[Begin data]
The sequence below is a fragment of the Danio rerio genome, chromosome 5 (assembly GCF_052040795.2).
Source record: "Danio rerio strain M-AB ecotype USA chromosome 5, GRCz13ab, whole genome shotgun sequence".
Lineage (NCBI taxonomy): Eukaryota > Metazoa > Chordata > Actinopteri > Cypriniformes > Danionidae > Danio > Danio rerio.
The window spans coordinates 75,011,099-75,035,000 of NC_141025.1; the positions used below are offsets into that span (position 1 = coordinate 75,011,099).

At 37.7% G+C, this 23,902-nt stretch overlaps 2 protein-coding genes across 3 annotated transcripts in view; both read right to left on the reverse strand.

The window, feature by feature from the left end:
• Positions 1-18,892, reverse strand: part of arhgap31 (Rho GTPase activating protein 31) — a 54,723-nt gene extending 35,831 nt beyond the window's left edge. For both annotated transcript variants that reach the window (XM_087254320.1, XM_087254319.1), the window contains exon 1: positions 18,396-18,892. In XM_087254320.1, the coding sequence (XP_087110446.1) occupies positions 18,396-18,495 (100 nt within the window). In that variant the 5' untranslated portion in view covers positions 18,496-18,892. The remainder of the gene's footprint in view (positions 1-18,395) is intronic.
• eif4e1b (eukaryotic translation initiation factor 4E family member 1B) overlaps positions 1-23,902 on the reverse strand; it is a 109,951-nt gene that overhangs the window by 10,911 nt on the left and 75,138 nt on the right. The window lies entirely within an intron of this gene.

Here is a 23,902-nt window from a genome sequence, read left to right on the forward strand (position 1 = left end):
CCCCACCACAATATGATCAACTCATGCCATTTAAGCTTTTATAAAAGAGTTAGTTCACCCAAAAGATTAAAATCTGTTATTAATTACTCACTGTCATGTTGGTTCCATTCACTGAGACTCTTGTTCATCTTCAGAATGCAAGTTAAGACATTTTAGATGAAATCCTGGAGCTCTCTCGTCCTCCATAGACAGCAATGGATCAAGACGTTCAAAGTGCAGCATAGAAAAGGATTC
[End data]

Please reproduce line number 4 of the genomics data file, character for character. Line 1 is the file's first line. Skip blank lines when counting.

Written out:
The window spans coordinates 75,011,099-75,035,000 of NC_141025.1; the positions used below are offsets into that span (position 1 = coordinate 75,011,099).